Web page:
Brandes vs Jardine battle could go to court

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The Independent Online

Brandes, the US fund manager, is considering taking the Jardine empire to court in its bitter attempts to unbundle the Hong Kong finance, property and distribution empire.

Brandes, the US fund manager, is considering taking the Jardine empire to court in its bitter attempts to unbundle the Hong Kong finance, property and distribution empire.

Jardine Matheson, the venerable trading company, which traces its roots back more than a century, last week relented and allowed Brandes to put four motions to the group's annual shareholder meeting, which is being held next month in Bermuda, where the Jardine companies are now registered.

The motions call for a restructuring of the Jardine empire, which is controlled though nine different companies and a series of cross holdings.

Brandes, which is based in San Diego, wants Jardine Matheson to bid for its sister company, Jardine Strategic, in a £1bn deal.

Matheson owns 74 per cent of Strategic, which in turn owns 50 per cent of Matheson.

Henry Keswick, the patrician chairman of the Jardine empire, initially tried to stop Brandes putting its motions to the meeting.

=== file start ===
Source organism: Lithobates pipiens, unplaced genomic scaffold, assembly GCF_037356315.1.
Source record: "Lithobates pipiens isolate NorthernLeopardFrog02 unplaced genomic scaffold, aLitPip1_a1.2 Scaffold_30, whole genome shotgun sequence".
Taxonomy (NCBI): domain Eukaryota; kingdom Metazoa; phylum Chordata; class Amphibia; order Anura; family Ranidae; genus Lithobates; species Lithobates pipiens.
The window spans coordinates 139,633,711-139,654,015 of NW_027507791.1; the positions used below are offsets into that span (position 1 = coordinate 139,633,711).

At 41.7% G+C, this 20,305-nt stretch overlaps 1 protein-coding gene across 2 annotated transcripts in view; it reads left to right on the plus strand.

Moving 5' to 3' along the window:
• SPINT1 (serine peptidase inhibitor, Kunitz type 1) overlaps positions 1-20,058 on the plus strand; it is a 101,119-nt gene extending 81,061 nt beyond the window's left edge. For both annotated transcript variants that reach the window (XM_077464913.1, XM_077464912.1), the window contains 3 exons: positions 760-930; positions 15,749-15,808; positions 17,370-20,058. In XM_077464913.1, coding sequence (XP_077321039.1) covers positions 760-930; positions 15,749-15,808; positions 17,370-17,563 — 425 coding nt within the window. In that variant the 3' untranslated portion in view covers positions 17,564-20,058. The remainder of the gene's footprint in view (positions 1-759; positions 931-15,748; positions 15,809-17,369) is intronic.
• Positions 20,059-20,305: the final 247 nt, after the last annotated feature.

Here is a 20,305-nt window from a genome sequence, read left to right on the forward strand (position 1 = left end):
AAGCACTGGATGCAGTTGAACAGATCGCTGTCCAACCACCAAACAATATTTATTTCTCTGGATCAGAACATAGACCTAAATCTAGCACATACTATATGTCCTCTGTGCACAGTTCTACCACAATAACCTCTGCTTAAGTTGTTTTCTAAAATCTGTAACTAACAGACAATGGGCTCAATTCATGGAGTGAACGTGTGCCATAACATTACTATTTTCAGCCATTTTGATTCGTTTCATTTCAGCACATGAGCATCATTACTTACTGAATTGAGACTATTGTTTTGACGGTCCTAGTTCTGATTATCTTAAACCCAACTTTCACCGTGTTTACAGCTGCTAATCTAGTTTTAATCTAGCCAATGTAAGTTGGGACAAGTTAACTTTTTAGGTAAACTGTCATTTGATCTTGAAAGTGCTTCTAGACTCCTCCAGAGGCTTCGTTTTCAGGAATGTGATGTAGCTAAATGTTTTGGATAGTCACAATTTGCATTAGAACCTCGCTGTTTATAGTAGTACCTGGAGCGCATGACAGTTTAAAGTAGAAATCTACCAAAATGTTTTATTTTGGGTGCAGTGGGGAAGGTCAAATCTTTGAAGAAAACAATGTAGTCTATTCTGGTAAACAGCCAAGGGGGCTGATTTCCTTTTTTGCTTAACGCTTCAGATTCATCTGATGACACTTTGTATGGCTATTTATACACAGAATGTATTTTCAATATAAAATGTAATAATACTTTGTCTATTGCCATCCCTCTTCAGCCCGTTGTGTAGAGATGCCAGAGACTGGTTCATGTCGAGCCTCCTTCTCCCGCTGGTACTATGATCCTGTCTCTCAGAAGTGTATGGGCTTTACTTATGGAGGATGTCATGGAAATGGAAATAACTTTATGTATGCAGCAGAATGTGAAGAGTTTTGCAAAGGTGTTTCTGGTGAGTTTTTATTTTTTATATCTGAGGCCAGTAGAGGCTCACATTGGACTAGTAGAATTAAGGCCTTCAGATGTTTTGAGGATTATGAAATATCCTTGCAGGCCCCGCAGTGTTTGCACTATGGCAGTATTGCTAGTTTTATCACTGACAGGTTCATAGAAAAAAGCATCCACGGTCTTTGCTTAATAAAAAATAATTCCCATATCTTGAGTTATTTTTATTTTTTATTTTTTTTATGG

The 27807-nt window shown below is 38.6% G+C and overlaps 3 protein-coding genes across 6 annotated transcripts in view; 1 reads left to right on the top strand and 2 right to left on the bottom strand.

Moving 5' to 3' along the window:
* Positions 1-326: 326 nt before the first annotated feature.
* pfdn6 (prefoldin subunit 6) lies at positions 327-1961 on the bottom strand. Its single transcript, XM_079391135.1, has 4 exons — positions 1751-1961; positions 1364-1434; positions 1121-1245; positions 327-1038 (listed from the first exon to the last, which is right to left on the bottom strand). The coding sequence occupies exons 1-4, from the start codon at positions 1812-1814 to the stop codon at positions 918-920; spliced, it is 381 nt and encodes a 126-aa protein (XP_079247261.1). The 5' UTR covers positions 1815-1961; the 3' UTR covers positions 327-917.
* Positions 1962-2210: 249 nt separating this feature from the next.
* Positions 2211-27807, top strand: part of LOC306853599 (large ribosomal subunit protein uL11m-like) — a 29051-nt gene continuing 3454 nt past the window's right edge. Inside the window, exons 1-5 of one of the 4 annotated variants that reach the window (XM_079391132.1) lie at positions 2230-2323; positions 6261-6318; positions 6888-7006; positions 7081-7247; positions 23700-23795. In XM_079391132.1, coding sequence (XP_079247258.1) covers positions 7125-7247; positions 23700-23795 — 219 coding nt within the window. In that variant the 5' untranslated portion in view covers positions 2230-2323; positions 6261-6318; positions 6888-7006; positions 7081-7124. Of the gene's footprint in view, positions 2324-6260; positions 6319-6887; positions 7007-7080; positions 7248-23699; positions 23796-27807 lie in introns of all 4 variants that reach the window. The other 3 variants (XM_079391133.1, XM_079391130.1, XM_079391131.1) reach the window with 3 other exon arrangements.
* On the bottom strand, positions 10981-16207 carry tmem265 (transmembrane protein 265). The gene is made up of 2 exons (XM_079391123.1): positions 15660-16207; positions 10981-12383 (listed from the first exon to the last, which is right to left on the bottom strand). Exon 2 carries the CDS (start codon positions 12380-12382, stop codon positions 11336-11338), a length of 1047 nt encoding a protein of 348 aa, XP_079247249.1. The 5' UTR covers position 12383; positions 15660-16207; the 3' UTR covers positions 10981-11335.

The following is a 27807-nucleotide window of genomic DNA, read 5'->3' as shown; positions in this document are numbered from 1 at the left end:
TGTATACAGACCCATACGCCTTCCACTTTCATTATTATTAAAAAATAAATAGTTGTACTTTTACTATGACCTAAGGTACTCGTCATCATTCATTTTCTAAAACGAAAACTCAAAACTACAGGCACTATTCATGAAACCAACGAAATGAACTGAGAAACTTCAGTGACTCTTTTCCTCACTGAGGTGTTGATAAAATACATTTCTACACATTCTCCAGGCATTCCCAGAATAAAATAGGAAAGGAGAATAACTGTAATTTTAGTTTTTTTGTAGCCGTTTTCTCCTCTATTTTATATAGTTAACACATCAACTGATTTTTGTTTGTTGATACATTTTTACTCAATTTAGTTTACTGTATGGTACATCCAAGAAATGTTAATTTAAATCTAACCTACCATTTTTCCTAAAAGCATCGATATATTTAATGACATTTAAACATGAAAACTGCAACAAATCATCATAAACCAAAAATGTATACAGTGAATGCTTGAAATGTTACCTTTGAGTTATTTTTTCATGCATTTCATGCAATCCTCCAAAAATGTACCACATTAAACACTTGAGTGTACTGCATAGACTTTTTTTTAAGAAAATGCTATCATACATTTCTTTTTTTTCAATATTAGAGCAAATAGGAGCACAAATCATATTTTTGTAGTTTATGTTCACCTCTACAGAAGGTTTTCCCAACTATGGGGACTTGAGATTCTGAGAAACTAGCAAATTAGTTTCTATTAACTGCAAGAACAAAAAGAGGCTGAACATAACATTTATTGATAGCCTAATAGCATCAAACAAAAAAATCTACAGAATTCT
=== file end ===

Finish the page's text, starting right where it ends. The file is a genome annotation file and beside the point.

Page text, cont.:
However, last week it relented, but said that Jardine Strategic would vote its 50 per cent stake in opposition to Brandes.

Brent Woods, the Brandes partner leading the battle against Jardine, is unhappy about the blocking tactics but is keen to continue the fight. "We are in for the long term," he said. "This is not over."

Brandes is looking at applying to the courts to have the Strategic votes ruled null and void, arguing that as the Strategic and Matheson board have six directors in common, they are related parties. The accounts for the Jardine companies support this. They point out that Strategic is run by Matheson which received a fee of $10.5m (£7.2m) for its management services.

The 2000 accounts also reveal that the board of Matheson received $18.9m in salary, bonuses, benefits and shares last year.

However, the accounts do not reveal how much each director received, although it is assumed that the money was mostly received by the seven executive directors. In the previous year the board shared $15.5m.

This is the second attempt in as little as 11 months by Brandes to restructure the Jardine empire.

Last year's battle ended when Jardine Matheson agreed to buy back more than $900m of shares.

Brandes was also instrumental in the revolt that forced the Anglo-American-backed consortium to increase its offer for De Beers, the diamond miner.

The consortium upped its offer by $2 a share to $45. Brandes and the other main rebel, Southeastern Asset Management of Memphis, Tennessee, is currently considering whether to accept the improved deal.

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